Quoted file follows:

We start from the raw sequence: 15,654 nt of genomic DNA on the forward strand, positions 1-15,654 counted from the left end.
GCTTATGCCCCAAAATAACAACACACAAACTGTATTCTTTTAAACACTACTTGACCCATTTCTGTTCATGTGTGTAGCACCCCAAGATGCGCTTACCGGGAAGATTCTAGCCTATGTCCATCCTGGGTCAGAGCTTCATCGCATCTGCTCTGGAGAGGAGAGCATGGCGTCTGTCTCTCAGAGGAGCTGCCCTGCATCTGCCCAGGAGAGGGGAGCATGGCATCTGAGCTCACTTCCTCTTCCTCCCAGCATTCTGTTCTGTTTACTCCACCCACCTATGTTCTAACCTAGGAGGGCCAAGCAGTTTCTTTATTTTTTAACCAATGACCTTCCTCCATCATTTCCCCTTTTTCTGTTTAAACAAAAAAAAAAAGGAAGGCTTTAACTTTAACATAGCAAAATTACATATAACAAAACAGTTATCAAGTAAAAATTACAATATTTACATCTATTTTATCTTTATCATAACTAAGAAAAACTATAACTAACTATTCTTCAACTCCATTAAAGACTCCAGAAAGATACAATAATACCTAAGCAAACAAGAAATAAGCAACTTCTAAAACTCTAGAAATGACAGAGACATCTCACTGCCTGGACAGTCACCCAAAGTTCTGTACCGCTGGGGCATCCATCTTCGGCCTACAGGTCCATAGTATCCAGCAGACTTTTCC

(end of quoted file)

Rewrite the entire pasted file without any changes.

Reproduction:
We start from the raw sequence: 15,654 nt of genomic DNA on the forward strand, positions 1-15,654 counted from the left end.
GCTTATGCCCCAAAATAACAACACACAAACTGTATTCTTTTAAACACTACTTGACCCATTTCTGTTCATGTGTGTAGCACCCCAAGATGCGCTTACCGGGAAGATTCTAGCCTATGTCCATCCTGGGTCAGAGCTTCATCGCATCTGCTCTGGAGAGGAGAGCATGGCGTCTGTCTCTCAGAGGAGCTGCCCTGCATCTGCCCAGGAGAGGGGAGCATGGCATCTGAGCTCACTTCCTCTTCCTCCCAGCATTCTGTTCTGTTTACTCCACCCACCTATGTTCTAACCTAGGAGGGCCAAGCAGTTTCTTTATTTTTTAACCAATGACCTTCCTCCATCATTTCCCCTTTTTCTGTTTAAACAAAAAAAAAAAGGAAGGCTTTAACTTTAACATAGCAAAATTACATATAACAAAACAGTTATCAAGTAAAAATTACAATATTTACATCTATTTTATCTTTATCATAACTAAGAAAAACTATAACTAACTATTCTTCAACTCCATTAAAGACTCCAGAAAGATACAATAATACCTAAGCAAACAAGAAATAAGCAACTTCTAAAACTCTAGAAATGACAGAGACATCTCACTGCCTGGACAGTCACCCAAAGTTCTGTACCGCTGGGGCATCCATCTTCGGCCTACAGGTCCATAGTATCCAGCAGACTTTTCC